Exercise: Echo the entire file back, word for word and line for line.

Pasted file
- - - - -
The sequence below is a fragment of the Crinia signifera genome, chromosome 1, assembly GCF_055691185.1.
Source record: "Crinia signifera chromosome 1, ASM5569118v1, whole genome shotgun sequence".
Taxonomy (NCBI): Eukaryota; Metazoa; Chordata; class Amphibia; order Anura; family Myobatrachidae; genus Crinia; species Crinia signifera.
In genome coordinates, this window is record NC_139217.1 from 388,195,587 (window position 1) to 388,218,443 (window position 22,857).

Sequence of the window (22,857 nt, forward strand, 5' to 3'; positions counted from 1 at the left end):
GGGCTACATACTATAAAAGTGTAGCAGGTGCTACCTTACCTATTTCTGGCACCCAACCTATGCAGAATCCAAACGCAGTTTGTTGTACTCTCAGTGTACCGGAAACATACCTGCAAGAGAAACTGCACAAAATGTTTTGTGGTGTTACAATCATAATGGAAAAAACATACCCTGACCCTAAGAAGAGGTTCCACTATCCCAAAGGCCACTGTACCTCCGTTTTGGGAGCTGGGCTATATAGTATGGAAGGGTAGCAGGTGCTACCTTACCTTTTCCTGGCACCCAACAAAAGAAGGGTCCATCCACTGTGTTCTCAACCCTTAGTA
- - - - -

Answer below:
The sequence below is a fragment of the Crinia signifera genome, chromosome 1, assembly GCF_055691185.1.
Source record: "Crinia signifera chromosome 1, ASM5569118v1, whole genome shotgun sequence".
Taxonomy (NCBI): Eukaryota; Metazoa; Chordata; class Amphibia; order Anura; family Myobatrachidae; genus Crinia; species Crinia signifera.
In genome coordinates, this window is record NC_139217.1 from 388,195,587 (window position 1) to 388,218,443 (window position 22,857).

Sequence of the window (22,857 nt, forward strand, 5' to 3'; positions counted from 1 at the left end):
GGGCTACATACTATAAAAGTGTAGCAGGTGCTACCTTACCTATTTCTGGCACCCAACCTATGCAGAATCCAAACGCAGTTTGTTGTACTCTCAGTGTACCGGAAACATACCTGCAAGAGAAACTGCACAAAATGTTTTGTGGTGTTACAATCATAATGGAAAAAACATACCCTGACCCTAAGAAGAGGTTCCACTATCCCAAAGGCCACTGTACCTCCGTTTTGGGAGCTGGGCTATATAGTATGGAAGGGTAGCAGGTGCTACCTTACCTTTTCCTGGCACCCAACAAAAGAAGGGTCCATCCACTGTGTTCTCAACCCTTAGTA